To understand the roots of this Houdini act, you have to know where Sheldon Adelson came from: a one-bedroom tenement in Boston’s rough Dorchester neighborhood. “The bedroom was about the size of these chairs here,” he says pointing to the group of plush yellow sofas that took up about an eighth of his office. His parents got the mattress, he and his three siblings slept on the floor. His Lithuanian-born father drove a cab, his mother — the Welsh-born daughter of a Ukrainian coal miner — was an expert knitter.

With anti-Semitism rampant, Adelson learned to fight. “We had to go to school with at least four kids,” Adelson recalls of his days at Roxbury Memorial High. “The Irish kids came out of the bushes and tenements with rubber hoses and chains and brass knuckles.” His escape, ultimately, was business: At 12 he borrowed $200 from his uncle to buy a newspaper corner. At 16 he bought vending machines, moving them from factories to gas stations popular with cabbies like his father. “There were places where they all went to get cheap gas, so there was traffic 24 hours,” Adelson says. “So I changed the paradigm from a 40-hour factory week to 24-hour activity.”

When Adelson was growing up, Dorchester was the second-largest Jewish community in the United States, second only to New York City.

3. What about his politics?

He's been playing politics in the big leagues for a while now. The main determinant of his support has remained the same throughout -- you have to be a staunch supporter of Israel. As Fred Zeidman, former chairman of the U.S. Holocaust Memorial Museum, told The Washington Post in 2012, “Israel is at the core of everything he does."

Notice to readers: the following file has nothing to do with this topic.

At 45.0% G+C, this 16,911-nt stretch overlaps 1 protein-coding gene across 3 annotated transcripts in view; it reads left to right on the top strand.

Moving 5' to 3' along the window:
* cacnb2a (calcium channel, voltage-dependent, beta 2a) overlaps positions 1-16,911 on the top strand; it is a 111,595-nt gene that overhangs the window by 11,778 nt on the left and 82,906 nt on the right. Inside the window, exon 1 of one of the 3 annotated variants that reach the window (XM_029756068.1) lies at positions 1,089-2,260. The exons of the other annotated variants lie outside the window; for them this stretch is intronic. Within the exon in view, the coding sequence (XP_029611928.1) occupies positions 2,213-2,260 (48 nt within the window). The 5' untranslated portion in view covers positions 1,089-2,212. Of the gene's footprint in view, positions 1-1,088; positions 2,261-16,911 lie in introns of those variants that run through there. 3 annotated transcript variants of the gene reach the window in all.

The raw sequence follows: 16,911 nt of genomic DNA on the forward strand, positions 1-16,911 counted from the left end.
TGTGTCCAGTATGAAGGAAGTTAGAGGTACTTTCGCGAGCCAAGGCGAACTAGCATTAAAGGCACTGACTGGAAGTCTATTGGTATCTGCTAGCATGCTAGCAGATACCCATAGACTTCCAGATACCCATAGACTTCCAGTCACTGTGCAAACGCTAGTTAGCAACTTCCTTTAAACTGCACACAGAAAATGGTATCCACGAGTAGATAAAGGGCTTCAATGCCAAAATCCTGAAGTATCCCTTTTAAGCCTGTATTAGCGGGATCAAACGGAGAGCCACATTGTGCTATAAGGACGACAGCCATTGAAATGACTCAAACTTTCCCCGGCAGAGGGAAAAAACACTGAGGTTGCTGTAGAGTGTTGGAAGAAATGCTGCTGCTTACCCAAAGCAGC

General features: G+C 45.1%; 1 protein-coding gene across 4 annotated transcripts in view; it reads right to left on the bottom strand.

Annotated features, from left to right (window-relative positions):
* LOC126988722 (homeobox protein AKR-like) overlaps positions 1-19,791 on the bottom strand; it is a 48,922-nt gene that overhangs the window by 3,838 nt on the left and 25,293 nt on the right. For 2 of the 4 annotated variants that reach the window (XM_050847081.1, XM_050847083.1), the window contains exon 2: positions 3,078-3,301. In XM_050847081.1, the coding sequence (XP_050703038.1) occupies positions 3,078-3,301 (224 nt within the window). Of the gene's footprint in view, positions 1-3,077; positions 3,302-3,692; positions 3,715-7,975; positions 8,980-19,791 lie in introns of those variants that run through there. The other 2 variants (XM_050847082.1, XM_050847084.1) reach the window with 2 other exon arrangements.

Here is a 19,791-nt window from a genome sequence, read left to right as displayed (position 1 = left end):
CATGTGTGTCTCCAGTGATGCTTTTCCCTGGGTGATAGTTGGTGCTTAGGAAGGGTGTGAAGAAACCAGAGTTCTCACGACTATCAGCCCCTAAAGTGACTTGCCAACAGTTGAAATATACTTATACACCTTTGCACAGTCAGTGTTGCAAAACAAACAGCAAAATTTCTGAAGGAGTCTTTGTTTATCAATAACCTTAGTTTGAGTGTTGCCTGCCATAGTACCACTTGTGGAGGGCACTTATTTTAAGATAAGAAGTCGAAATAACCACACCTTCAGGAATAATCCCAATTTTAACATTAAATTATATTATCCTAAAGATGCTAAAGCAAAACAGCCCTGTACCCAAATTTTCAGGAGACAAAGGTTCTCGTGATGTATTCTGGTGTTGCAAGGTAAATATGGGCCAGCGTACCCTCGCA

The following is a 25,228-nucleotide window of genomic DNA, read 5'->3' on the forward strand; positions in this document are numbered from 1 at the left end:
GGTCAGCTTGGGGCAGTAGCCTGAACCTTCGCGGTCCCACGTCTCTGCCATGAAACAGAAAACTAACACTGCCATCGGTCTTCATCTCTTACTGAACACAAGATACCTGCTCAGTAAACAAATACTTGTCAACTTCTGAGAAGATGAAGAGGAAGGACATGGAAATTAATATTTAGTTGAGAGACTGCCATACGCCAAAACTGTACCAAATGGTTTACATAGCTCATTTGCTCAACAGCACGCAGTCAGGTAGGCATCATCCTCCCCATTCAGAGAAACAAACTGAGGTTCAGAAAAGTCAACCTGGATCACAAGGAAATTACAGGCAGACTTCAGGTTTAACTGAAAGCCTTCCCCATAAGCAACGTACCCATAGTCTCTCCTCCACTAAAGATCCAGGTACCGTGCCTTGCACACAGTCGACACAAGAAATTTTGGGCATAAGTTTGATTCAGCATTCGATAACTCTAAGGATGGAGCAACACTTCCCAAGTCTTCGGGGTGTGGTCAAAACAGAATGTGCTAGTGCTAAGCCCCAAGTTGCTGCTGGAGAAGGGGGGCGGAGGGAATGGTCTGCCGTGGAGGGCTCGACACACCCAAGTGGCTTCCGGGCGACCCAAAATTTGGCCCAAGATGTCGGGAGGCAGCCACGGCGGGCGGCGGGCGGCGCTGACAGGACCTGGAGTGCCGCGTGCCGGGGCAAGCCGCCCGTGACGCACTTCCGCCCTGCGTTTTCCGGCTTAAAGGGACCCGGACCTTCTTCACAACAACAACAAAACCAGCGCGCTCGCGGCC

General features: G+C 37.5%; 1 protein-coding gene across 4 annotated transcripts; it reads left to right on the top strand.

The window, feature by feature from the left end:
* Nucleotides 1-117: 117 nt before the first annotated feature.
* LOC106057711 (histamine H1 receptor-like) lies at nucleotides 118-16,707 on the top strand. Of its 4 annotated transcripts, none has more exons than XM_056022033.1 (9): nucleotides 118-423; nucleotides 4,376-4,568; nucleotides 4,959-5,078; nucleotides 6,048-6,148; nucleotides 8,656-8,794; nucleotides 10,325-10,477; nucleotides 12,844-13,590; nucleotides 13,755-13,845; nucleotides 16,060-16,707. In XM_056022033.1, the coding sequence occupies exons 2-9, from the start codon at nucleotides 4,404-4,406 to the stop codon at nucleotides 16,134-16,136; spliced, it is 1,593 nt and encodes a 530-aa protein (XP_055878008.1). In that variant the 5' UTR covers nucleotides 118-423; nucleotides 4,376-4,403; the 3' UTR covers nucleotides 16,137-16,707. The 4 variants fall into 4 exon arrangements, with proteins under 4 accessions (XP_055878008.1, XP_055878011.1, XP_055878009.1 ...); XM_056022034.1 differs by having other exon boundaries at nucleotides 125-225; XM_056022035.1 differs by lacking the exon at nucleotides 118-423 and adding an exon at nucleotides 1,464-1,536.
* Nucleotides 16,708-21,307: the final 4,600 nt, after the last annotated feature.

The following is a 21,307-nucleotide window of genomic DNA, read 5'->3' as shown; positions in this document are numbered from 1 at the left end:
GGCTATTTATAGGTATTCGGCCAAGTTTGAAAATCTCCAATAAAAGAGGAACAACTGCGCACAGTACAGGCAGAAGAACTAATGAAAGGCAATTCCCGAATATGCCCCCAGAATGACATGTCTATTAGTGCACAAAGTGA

He used to be a Democrat but switched affiliations in 1996. The Washington Post's 2012 profile explains the switch:

Friends say two shifts in Adelson’s thinking led to his party switch. On Israel, “he saw the left as more compromising, and Sheldon is not a great compromiser,” Chafetz says.

And Adelson’s opposition to unions alienated him from Democrats.

“What makes him anti-union is not the money,” Chafetz says. “It’s the union rules. He changed philosophically. He doesn’t want to be told he has to have four people do the job if two people can do it. Sheldon is all about accomplishment. It rules his life.”

During the 2012 election, he single-handedly kept Newt Gingrich's campaign alive and was the largest donor to "Restore Our Future," the Mitt Romney super PAC. He and his wife, Miriam, were the most magnanimous super PAC donors of the election cycle, by a large margin. They spent $92.8 million. The next largest donors, Harold and Annette Simmons, spent $26.9 million.

He didn't have much luck with the candidates he picked in 2012, so he is planning to winnow his funding for the 2016 election to a more moderate Republican candidate who could appeal to the general electorate. A fellow Las Vegas Sands board member told Matea Gold and Philip Rucker: “He doesn’t want a crazy extremist to be the nominee. He wants someone who has the chance to win the election, who is reasonable in his positions, who has convictions but is not totally crazy.”

Adelson is also helping to fund Las Vegas's bid to host the 2016 Republican National Convention. His resorts would stand to gain a lot of business from the event, which attracts tens of thousands of visitors who happen to need hotel rooms and conference space.

He is also spending a lot of money on lobbying the government to ban online gambling. Nick Confessore and Eric Lipton published a comprehensive story on this effort yesterday.

The Center for Responsive Politics summed up the Adelsons 2014 spending so far in a blog post yesterday:

So far in the 2014 cycle, the three Adelsons and Lukatz have contributed $289,800 to a variety of committees and candidates. The bulk of the money has gone to Republican party organizations -- $64,800 to the National Republican Campaign Committee and $129,600 to the Republican National Committee. Just four individual candidates were Adelson recipients: Senate Majority Leader Mitch McConnell (R-Ky.), Sens. John Cornyn (R-Texas) and Lindsey Graham (R-N.C.), and Rep.Joe Heck (R-Nev.). Three of them are establishment Republicans fighting pitched battles against insurgent tea party candidates. The other one, Heck, represents part of Las Vegas.